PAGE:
399289 Gas Evolution Rates in Crude Oil for Upstream Applications: A Literature Review

Tuesday, April 28, 2015: 8:00 AM
12A (Austin Convention Center)
Alden Daniel1, Clint P. Aichele1, Sayeed Mohammad1, James R. Whiteley1, Gene Kouba2, David Lavenson2 and Hariprasad J. Subramani2, (1)School of Chemical Engineering, Oklahoma State University, Stillwater, OK, (2)Chevron Energy Technology Company, Houston, TX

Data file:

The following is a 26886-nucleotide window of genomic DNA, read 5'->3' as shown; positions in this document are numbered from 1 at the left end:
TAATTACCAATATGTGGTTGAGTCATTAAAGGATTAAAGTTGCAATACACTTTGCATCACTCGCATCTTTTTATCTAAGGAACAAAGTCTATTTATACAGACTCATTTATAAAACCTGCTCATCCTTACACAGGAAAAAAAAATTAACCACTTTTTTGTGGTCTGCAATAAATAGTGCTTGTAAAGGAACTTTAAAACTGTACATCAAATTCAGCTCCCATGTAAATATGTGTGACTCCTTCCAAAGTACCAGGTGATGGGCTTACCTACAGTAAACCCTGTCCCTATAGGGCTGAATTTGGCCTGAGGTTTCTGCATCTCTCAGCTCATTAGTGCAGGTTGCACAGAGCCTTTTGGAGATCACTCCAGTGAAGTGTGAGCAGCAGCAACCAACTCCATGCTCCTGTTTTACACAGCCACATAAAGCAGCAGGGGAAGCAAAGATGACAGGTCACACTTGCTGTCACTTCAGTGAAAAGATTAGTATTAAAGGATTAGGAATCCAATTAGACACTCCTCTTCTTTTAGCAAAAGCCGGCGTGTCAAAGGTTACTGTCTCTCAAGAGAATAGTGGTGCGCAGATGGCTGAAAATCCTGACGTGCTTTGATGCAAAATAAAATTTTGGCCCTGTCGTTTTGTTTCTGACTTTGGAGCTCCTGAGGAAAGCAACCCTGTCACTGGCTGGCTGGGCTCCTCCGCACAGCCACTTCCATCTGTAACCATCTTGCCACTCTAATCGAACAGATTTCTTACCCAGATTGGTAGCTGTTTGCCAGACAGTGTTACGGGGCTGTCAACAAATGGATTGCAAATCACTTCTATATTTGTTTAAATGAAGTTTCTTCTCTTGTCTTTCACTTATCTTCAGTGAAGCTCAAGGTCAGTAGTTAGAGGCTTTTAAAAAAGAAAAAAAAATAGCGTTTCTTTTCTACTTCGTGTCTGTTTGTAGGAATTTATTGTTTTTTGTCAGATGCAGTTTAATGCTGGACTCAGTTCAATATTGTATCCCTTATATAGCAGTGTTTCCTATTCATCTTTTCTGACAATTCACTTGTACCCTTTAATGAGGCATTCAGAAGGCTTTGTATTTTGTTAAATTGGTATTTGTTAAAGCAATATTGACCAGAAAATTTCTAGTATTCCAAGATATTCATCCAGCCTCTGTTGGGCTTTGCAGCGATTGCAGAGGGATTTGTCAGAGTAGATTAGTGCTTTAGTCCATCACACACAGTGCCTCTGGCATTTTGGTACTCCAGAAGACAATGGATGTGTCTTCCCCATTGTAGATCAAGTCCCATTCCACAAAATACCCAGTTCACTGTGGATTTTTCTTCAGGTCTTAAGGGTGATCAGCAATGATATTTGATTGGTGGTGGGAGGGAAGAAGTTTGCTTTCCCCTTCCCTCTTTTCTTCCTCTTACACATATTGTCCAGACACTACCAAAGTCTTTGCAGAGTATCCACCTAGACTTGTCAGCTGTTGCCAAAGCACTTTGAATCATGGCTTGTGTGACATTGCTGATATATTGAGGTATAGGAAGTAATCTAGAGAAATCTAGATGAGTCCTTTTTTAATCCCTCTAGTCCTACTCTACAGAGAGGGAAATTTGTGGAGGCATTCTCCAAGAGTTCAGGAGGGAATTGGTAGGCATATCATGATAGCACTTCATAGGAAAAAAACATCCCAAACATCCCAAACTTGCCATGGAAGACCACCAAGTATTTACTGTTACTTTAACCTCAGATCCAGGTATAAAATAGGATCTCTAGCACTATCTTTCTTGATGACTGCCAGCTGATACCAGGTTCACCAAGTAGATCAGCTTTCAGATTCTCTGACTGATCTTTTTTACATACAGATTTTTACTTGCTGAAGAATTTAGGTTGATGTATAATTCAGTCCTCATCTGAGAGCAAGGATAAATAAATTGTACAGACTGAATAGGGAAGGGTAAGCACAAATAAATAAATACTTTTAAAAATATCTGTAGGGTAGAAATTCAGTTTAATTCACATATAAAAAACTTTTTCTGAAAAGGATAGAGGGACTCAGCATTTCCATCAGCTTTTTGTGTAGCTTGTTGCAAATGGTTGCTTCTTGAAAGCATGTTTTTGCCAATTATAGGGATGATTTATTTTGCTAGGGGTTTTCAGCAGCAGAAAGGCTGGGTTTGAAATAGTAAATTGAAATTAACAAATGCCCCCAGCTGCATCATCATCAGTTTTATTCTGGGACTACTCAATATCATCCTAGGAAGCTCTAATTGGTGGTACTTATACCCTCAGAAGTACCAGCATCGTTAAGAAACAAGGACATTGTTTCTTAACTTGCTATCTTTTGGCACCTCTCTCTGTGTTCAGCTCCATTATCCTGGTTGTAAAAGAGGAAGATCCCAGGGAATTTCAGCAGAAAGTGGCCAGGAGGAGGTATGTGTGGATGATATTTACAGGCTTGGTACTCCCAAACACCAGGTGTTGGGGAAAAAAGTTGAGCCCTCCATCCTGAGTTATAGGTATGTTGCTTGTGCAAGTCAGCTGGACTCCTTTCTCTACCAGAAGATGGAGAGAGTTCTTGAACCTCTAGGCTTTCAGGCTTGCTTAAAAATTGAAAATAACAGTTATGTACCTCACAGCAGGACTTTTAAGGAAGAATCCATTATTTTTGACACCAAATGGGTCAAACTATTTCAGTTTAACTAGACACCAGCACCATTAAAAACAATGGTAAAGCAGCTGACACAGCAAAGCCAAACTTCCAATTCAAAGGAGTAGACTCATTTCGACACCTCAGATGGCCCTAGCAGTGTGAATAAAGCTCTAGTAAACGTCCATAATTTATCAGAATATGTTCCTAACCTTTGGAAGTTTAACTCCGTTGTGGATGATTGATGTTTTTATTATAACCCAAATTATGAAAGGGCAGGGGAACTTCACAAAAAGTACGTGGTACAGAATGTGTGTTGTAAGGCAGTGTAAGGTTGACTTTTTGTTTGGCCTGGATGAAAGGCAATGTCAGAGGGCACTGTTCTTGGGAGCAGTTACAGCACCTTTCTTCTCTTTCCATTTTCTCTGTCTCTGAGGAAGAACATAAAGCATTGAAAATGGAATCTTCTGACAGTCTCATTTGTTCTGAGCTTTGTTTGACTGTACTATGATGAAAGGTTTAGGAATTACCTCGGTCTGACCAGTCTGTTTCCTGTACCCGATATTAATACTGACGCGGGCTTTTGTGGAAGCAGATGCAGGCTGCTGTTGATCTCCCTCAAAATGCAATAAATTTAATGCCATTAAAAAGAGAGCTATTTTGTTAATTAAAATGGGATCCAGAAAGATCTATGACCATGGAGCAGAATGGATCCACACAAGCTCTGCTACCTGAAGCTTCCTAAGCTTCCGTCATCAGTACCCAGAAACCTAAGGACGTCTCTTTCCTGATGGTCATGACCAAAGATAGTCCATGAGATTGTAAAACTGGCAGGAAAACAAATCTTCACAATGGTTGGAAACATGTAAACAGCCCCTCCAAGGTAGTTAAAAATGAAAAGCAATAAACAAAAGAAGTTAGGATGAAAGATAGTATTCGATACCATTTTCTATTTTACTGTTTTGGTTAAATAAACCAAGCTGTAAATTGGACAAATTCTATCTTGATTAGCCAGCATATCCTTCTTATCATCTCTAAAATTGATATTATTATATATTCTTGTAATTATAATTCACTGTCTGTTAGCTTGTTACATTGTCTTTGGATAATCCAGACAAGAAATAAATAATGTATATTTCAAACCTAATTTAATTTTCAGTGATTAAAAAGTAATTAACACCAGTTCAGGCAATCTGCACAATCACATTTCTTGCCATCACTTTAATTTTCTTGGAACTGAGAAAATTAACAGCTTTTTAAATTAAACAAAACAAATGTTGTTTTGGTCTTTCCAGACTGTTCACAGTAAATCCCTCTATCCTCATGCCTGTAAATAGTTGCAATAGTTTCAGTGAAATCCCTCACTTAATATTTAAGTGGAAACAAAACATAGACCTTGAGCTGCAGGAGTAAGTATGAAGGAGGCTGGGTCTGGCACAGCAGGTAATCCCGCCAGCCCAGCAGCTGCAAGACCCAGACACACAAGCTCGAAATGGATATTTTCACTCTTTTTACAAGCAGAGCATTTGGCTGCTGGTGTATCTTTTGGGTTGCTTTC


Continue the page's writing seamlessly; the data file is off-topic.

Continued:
As gas-liquid separators are reduced in size to accommodate offshore and subsea specifications, ensuring that the units are appropriately sized has become increasingly important. Failure to size separators correctly will hinder both the safety and reliability of the unit, and could compromise processes downstream. While the vessel volume is typically calculated from estimated flow rates and well head conditions, the rate of gas evolution during flow and at high pressures has been largely overlooked. This presentation provides an overview of the research that is relevant to gas evolution with specific emphasis on the impact of flow on the rate of gas evolution. Sources from literature show that the rate of gas evolution can be affected by parameters including initial saturation pressure, liquid temperature, rate of agitation, and the presence of solid particulates. Equilibrium and dynamic modeling is also discussed in the presentation.

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